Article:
Queer scholarship on The Lord of the Rings has frequently focused on J. R. R. Tolkien’s depiction of deep, intense male friendships. The tenderness of these relationships and Tolkien’s treatment of homosocial bonds - particularly in comparison to his depiction of heterosexual relationships - raises a question of deeper intimacy and queer potential that cannot be ignored. But in contrast to the relationship between Frodo and Sam, which is frequently explored in scholarly work (even if raised only to dismiss the possibility of queerness), the potential for a queer reading of Legolas and Gimli shows up as a glaring gap in Tolkien scholarship. In an effort to address this gap, I investigate the development of Legolas and Gimli’s relationship through a lens of queer theory, focusing on the contrast of their overt performance of affection with moments of privacy that shield the potential for intimacy from the reader’s view. I argue that Legolas and Gimli demonstrate affection for one another that challenges the normative bounds of friendship, transgressing expected boundaries of race and gender in their intimacy. At the same time, strategically-placed instances of privacy in their representation provide “plausible deniability” for scholars and fans who wish to ignore their queer potential. I reflect on these instances of privacy and other aspects of the text which provide a shield for scholars to ignore Legolas and Gimli’s potential, particularly in contrast to relationships such as Frodo and Sam. Finally, I point to the lack of exploration of this queer potential in existing Tolkien scholarship, offering my analysis to address the gap and indicating possible future avenues of scholarly exploration.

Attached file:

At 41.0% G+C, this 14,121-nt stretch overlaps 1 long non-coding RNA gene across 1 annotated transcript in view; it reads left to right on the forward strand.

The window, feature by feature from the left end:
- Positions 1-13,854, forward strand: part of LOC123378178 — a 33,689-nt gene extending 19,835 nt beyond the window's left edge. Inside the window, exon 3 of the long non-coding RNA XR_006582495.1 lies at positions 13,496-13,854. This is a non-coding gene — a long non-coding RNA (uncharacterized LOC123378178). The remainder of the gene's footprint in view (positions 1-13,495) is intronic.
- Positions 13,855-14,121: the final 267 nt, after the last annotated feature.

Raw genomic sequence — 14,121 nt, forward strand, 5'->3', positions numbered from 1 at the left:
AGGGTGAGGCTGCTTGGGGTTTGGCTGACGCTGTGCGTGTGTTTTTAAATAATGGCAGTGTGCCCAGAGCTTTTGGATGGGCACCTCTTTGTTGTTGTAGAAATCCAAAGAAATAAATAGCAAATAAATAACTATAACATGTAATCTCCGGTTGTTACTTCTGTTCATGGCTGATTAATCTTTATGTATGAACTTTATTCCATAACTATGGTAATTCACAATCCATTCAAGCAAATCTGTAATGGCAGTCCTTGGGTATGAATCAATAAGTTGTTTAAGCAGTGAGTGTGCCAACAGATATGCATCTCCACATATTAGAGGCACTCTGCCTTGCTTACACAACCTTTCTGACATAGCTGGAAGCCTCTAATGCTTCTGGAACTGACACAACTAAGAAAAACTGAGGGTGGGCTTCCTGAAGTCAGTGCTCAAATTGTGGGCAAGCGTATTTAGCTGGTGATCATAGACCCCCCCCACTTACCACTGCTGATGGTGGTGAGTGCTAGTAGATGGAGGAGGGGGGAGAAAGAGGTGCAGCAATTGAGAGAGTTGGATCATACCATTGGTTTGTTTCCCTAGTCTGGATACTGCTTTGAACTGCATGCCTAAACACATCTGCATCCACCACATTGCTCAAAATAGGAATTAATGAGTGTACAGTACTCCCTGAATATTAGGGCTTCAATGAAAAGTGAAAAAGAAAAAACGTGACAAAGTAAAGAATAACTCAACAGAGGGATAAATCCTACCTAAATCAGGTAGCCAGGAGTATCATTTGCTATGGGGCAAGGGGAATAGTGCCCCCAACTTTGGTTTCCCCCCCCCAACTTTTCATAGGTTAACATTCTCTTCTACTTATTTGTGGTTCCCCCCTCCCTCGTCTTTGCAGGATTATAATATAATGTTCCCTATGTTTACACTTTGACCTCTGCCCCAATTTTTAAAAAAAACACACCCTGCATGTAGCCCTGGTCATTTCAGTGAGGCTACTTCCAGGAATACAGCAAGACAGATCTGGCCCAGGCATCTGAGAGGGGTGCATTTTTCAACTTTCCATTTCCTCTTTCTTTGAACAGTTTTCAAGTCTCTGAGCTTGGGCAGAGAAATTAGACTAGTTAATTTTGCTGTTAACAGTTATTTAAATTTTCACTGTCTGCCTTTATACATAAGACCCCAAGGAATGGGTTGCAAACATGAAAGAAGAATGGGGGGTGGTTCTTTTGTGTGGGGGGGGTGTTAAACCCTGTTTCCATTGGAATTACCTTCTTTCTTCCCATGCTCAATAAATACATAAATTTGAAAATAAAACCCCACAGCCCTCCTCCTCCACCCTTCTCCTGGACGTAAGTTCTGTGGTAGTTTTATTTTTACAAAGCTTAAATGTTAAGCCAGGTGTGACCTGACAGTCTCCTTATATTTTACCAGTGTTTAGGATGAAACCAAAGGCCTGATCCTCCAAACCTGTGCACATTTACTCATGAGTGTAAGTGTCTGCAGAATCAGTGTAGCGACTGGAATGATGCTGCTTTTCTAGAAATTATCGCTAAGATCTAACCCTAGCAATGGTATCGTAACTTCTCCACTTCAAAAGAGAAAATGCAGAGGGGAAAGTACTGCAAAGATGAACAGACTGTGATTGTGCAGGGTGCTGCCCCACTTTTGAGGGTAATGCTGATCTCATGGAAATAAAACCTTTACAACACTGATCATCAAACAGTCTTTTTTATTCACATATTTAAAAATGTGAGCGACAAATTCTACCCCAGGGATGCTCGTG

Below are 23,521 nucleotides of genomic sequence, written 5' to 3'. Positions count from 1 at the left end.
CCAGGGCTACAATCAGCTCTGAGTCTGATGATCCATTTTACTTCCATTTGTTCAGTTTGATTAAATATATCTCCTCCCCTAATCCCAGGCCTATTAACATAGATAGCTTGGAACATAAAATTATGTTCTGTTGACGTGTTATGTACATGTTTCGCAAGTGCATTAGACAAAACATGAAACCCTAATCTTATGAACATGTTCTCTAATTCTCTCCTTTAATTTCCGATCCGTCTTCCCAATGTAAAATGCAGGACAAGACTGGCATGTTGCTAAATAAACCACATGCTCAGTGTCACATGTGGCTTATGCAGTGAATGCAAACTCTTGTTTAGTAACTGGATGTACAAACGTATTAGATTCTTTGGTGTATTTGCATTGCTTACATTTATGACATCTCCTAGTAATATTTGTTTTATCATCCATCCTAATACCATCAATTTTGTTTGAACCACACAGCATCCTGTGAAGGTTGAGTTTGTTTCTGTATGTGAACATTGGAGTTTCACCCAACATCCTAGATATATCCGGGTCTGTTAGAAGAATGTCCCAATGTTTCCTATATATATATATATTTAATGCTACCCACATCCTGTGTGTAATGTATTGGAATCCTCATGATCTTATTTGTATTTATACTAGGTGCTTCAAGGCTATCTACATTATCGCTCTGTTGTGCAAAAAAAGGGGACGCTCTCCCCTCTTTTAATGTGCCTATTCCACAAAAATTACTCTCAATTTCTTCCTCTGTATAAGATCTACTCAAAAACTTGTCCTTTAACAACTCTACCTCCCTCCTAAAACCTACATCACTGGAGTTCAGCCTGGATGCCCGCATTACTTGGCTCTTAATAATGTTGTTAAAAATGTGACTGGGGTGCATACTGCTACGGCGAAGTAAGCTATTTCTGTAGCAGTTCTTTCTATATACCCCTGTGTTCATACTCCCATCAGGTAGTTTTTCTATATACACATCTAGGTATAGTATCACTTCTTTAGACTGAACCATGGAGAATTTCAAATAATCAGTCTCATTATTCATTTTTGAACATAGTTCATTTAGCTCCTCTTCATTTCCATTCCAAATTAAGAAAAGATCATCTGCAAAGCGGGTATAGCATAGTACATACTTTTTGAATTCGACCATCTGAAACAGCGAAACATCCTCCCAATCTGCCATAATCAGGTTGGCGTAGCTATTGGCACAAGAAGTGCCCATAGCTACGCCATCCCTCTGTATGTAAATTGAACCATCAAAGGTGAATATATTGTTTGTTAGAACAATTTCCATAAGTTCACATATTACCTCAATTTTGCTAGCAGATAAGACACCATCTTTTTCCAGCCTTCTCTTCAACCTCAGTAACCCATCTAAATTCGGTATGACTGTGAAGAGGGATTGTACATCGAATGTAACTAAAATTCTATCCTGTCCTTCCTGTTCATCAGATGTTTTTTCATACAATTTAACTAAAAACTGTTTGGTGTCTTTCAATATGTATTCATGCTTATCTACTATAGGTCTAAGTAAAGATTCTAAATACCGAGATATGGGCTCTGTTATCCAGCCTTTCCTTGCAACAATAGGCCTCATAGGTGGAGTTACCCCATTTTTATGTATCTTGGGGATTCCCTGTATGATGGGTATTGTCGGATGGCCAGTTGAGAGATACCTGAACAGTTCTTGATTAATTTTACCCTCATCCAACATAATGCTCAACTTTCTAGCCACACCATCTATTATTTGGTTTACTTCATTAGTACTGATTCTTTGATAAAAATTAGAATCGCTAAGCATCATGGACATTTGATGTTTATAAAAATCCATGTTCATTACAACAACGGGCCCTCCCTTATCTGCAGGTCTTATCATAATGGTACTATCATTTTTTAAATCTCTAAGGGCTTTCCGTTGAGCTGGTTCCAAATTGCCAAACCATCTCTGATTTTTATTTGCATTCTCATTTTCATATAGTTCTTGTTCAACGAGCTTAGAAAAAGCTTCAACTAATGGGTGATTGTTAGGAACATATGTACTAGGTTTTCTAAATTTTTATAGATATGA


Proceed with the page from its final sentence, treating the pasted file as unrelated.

This conference paper was initially presented in the Tolkien Studies Area of the Popular Culture Association Conference in 2022.



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